President Joe Biden on Friday removed “acting” before FERC Chair Willie Phillips’ title, as Commissioner Allison Clements announced she would not seek a second term.
Phillips had been serving as “acting” chair since the start of 2023 after Sen. Joe Manchin (D-W.Va.) refused to hold hearings for the renomination of former Chair Richard Glick, who had to step down at the end of 2022.
“I’m honored to continue to lead FERC as chairman and thank [the president] for his faith in my leadership,” Phillips posted on X. “I’m laser focused on securing a reliable, affordable and sustainable energy future for our nation.”
The “acting” title did not functionally change Phillips’ job at the commission; it signaled that the White House had intended to replace him with a new commissioner. (See Phillips Addresses Acting Status as FERC Awaits Nominees.)
The announcement came the same day that POLITICO reported that Clements would not seek another term, which her office confirmed to RTO Insider. But it would not comment on what she intended to do after her term expires June 30; commissioners whose terms have expired without a replacement can stay at their posts until Congress adjourns at the end of the year.
The opening means the White House and Senate will have up to three new nominees to process. Glick’s seat has been open since his departure, and former Commissioner James Danly’s has been since the end of last year, as he also stayed past his own June 30 term expiration. (See Secretary Bose and Commissioner Danly Honored at Their Final FERC Meeting.)
Failing to move any nominees before Clements departs would leave FERC short of a quorum and unable to vote out orders, which happened early in former President Donald Trump’s term.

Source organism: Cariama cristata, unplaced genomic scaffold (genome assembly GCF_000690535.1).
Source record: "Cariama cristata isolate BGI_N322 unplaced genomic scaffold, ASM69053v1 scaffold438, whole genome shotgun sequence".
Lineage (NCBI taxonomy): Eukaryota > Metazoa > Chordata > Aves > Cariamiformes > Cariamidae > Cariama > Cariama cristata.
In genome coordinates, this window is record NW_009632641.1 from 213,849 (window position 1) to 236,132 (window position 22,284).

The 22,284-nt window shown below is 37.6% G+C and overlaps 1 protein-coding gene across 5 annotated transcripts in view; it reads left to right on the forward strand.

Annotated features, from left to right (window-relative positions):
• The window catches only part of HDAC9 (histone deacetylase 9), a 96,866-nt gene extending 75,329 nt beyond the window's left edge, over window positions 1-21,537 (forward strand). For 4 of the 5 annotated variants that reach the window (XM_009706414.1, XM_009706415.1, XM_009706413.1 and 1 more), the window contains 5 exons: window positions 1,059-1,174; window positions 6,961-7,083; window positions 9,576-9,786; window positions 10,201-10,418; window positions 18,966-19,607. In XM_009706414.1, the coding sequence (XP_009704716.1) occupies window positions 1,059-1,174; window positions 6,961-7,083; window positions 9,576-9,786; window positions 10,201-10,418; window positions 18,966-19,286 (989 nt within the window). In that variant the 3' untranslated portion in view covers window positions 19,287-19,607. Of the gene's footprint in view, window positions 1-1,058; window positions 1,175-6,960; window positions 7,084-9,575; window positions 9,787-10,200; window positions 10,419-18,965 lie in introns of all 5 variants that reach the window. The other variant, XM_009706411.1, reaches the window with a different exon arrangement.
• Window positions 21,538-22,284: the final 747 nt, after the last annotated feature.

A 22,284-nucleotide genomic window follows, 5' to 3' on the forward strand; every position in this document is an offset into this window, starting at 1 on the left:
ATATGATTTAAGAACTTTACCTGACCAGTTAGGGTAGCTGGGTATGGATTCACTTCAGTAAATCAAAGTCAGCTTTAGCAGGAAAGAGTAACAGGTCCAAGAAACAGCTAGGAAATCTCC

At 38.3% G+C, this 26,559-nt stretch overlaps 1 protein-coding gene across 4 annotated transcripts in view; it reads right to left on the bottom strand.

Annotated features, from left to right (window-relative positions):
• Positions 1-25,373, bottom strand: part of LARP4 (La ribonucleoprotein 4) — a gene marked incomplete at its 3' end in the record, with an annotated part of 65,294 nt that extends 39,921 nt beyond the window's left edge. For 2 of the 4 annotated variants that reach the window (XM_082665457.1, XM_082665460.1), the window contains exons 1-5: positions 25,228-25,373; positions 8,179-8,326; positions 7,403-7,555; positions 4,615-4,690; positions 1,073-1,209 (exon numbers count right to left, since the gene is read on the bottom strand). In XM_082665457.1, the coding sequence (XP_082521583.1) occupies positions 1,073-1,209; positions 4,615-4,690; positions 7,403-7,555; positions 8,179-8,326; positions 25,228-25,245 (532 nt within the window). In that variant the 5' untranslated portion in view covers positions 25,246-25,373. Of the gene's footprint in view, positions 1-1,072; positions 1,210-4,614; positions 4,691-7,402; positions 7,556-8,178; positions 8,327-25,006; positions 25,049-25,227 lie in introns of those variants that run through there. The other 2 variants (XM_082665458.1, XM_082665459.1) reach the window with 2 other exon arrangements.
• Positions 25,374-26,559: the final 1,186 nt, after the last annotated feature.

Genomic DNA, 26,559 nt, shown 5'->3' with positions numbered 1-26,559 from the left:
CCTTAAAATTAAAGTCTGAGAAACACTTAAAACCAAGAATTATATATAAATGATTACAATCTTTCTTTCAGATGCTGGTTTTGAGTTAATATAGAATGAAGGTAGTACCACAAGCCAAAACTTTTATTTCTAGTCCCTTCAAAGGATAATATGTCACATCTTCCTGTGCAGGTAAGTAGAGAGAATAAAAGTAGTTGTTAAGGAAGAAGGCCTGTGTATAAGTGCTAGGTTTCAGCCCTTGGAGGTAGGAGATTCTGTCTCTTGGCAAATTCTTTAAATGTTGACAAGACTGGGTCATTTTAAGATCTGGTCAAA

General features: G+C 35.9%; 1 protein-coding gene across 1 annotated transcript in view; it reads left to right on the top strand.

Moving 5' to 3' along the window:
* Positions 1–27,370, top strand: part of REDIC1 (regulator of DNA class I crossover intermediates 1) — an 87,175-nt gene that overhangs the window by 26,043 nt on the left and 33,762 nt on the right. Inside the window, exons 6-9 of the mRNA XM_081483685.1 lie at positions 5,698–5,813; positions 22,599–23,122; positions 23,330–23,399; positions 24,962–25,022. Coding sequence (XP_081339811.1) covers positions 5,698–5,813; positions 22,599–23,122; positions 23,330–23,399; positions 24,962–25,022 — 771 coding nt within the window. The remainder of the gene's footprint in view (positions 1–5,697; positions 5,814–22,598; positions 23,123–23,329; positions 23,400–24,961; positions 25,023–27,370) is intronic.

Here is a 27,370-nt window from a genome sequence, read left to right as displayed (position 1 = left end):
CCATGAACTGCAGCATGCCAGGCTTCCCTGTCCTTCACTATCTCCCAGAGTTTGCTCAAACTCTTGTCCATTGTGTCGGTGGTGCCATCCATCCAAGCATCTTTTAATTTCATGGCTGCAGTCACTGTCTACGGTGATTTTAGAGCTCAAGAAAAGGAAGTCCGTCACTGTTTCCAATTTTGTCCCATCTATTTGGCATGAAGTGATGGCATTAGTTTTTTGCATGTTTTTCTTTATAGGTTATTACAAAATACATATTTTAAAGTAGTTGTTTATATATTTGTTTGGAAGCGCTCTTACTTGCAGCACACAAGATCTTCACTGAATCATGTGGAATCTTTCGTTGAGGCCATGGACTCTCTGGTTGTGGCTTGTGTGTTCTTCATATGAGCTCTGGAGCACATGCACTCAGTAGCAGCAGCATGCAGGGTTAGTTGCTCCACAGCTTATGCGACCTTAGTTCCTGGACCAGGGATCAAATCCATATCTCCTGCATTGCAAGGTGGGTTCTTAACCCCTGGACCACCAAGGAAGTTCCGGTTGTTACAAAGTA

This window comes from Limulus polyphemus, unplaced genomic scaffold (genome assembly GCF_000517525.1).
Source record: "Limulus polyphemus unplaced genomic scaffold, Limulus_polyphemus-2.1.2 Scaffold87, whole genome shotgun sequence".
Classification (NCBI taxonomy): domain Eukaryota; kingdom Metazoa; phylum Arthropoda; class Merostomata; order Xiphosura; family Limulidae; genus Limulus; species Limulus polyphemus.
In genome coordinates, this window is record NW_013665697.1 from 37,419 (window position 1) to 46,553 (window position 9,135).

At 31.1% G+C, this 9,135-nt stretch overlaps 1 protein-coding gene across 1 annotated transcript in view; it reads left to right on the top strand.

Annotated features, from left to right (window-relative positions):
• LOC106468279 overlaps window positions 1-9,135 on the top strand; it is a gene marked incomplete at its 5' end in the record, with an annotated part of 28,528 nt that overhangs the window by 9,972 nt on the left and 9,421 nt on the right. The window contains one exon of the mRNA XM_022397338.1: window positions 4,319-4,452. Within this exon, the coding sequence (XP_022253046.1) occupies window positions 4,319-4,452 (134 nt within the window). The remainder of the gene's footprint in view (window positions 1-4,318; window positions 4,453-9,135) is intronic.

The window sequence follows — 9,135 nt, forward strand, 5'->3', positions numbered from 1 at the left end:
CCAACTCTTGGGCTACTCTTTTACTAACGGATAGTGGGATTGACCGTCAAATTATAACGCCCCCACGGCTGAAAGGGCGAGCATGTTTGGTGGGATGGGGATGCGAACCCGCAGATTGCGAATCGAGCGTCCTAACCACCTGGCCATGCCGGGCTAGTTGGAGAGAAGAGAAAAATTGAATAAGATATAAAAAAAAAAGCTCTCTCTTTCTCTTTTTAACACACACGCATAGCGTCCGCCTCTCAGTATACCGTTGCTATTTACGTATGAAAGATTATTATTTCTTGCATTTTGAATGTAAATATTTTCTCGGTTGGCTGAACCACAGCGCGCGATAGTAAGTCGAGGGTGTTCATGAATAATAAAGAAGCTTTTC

Before joining FERC in late 2021, Phillips was chair of the D.C. Public Service Commission. He previously worked as assistant general counsel at NERC. He earned his law degree from Howard University School of Law and his bachelor’s from the University of Montevallo.
Clements came to FERC in December 2020 after a range of experience in energy law in both the public and private sectors with stints at Energy Foundation, Good Grid and the Natural Resources Defense Council. She earned her law degree from the George Washington University Law School and her bachelor’s from the University of Michigan.
The news about Phillips’ title was applauded by many, with Manchin, the Senate Energy and Natural Resources Committee chair, saying he looked forward to working with him on an “all-of-the-above energy policy.”
“Throughout the last year overseeing a very productive and bipartisan FERC, Chairman Willie Phillips has proven time and time again that he was the right person to lead this ever-important agency from the start,” Manchin said. “Amid the ongoing need to bolster our energy infrastructure, I have no doubt that Chairman Phillips will continue to lead FERC with his wealth of experience and consensus-building skills to the benefit of our country.”
Advanced Energy United Managing Director Caitlin Marquis also welcomed the news, noting it will allow Phillips to continue working on key issues like transmission planning.
“As FERC continues work on these issues and takes up additional priorities, Advanced Energy United asks that the Biden administration quickly nominate new commissioners eager to tackle the challenges and opportunities facing the electricity system, ensuring that FERC is wholly staffed and equipped to take on critical energy sector issues,” Marquis said.